Queensland and WA moved to harden their borders to Victoria on Thursday after the state recorded another 165 cases of coronavirus.
From now on, only transport and freight workers from Victoria will be permitted to enter Western Australia, while Queensland will remove the option for residents to enter but self-isolate.
The announcements came on the day Melbourne endured its first day of re-imposed lockdown following an apparent ‘second wave’ of COVID-19 cases.
Western Australia Health Minister Roger Cook said only transport and freight workers will enter alongside those granted special permission by the police. Significantly, fly-in, fly-out workers are now banned.
“No one will be allowed if they have been in Victoria for the last 14 days unless they fall into the new, even tighter list of exemptions,” Minister Cook said.
“This will mean the number of exemptions will be reduced significantly.”
The move came hours after a similar move by Queensland, which has now effectively totally banned anyone from Victoria from entering despite still planning to open up to other states on Friday.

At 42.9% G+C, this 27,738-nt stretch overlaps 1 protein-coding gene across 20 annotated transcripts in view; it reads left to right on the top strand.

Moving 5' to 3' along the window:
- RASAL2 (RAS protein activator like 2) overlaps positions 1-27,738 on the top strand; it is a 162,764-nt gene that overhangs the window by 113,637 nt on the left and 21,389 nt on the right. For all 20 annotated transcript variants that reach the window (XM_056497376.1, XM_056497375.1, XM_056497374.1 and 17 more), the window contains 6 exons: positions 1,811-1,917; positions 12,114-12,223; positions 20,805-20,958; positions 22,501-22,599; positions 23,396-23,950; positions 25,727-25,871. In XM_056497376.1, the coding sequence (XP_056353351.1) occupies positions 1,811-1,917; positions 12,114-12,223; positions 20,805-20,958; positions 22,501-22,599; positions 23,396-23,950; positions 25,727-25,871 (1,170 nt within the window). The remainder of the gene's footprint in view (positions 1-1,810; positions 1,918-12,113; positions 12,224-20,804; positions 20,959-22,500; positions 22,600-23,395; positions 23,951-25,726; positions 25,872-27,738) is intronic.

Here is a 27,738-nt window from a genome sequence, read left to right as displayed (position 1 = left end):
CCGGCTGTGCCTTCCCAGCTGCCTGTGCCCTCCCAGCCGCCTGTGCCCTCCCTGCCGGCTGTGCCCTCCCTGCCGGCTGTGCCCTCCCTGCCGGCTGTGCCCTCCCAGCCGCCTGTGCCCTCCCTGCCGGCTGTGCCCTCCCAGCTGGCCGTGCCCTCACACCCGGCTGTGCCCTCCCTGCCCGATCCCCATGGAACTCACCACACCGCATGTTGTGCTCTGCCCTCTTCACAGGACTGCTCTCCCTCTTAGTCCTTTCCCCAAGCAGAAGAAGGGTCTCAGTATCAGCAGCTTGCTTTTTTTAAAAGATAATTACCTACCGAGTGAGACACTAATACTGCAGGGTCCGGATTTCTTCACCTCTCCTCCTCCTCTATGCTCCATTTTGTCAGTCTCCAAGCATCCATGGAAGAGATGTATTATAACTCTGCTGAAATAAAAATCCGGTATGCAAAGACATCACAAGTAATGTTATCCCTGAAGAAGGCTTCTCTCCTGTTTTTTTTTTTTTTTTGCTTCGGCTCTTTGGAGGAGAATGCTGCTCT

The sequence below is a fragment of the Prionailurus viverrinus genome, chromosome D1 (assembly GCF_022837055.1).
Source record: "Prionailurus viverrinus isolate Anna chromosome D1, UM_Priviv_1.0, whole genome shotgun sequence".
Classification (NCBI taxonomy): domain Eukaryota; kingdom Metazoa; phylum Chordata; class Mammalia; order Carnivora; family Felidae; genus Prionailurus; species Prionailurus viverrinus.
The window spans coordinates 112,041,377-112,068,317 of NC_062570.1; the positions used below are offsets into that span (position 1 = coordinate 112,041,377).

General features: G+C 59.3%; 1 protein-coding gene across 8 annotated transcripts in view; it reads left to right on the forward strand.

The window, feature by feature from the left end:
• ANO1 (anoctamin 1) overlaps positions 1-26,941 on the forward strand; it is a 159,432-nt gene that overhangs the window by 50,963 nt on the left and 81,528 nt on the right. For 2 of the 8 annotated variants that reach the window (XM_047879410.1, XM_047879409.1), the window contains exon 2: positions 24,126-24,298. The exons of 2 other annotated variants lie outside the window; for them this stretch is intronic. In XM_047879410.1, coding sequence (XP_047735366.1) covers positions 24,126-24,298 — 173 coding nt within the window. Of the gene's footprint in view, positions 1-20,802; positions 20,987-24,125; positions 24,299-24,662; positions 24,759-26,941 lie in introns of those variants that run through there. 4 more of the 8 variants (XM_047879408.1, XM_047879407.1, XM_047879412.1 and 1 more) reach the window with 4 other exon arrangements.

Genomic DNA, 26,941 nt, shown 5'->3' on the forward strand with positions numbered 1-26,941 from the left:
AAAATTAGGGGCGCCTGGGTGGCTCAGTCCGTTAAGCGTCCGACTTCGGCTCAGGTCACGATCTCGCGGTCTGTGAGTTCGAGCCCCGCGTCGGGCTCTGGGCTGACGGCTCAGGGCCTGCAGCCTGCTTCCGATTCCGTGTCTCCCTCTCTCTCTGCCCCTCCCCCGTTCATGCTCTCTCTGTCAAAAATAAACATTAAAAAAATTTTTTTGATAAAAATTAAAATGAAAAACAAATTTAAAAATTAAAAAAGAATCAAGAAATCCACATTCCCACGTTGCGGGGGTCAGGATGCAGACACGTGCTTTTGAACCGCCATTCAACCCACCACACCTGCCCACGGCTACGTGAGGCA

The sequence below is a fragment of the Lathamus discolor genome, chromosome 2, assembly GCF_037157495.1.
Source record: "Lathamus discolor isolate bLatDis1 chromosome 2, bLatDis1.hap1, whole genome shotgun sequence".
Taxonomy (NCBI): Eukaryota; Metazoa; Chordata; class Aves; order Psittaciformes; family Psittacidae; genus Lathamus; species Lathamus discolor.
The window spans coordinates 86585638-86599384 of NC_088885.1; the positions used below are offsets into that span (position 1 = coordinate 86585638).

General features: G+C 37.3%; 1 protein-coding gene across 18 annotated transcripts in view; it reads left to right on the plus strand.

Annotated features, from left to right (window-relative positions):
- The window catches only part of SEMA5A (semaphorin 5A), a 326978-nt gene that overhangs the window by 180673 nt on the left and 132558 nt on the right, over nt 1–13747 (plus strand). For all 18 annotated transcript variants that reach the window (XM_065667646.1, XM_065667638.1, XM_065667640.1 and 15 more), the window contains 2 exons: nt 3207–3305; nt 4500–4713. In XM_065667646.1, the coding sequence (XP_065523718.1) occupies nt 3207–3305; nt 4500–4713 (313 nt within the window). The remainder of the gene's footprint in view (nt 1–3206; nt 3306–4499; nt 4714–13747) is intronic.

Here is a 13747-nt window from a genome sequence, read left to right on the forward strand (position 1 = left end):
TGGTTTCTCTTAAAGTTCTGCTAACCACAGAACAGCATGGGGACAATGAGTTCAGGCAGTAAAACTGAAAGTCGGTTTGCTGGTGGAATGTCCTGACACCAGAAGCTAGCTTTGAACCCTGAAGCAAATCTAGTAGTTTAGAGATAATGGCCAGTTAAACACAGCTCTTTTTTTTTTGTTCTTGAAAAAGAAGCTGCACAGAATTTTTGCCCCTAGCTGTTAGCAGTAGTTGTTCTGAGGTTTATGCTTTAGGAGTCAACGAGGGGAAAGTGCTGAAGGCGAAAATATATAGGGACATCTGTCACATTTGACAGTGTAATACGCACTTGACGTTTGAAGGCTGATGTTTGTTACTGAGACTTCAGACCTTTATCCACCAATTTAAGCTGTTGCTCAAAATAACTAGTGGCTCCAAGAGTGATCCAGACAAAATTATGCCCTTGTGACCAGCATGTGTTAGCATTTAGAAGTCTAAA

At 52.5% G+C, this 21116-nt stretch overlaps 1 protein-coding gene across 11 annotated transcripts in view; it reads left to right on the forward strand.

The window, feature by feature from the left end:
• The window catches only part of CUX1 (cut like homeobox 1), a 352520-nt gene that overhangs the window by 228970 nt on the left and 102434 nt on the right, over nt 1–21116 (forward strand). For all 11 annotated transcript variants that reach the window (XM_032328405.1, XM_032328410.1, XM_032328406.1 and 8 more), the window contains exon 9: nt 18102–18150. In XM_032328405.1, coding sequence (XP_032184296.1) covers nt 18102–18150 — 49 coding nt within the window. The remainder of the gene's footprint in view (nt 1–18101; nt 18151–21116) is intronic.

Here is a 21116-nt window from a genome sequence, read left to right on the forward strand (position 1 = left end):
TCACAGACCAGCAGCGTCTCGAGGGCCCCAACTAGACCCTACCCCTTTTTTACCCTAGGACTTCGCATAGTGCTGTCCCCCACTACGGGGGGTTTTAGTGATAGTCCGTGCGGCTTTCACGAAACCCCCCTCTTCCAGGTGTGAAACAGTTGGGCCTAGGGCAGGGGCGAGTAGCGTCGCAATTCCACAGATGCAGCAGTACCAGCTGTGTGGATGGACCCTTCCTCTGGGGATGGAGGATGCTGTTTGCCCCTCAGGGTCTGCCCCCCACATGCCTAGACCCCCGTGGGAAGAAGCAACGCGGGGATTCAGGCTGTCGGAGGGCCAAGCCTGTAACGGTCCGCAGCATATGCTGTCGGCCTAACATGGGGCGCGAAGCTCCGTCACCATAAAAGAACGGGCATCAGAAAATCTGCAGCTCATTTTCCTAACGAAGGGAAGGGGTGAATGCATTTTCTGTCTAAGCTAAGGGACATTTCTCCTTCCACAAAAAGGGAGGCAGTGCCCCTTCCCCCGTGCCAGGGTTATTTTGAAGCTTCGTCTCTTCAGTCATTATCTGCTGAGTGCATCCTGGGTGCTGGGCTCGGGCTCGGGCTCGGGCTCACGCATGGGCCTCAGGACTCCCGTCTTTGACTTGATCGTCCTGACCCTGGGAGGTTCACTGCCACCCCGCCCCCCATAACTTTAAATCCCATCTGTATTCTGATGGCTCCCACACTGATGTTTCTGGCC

In other developments, thousands of Kiwis in Australia planning to return home were left stranded after Air New Zealand stopped accepting bookings until the end of July.
The move, reported earlier by Australian Aviation, is due to the country working hard to manage the flow of people into its hotel quarantine system. It follows news that breaches in Melbourne may be responsible for the state’s recent problems.
“We have people showing up at airports, and by the time they close the doors that’s when we’ll get a heads up that we have an extra 100 people coming than we had planned for,” Prime Minister Jacinda Ardern said.
The Sydney Morning Herald reports that about 5,500 people were booked onto Air New Zealand flights to return to the airline’s home, from destinations such as Australia and the US.
The announcements came under the backdrop of Melbourne enduring its first day in weeks of lockdown.
However, in better news, eight of the towers identified at coronavirus hotspots will revert to the same restrictions as the rest of the city, after previously being in what was termed a ‘hard lockdown’ where they couldn’t leave.
Fly into Spring with Australian Aviation’s latest print edition. Starting from $49.95 a year, you can read comprehensive coverage on all sectors of the industry to keep you in the loop. Get your hands on the subscription today. Subscribe now at australianaviation.com.au.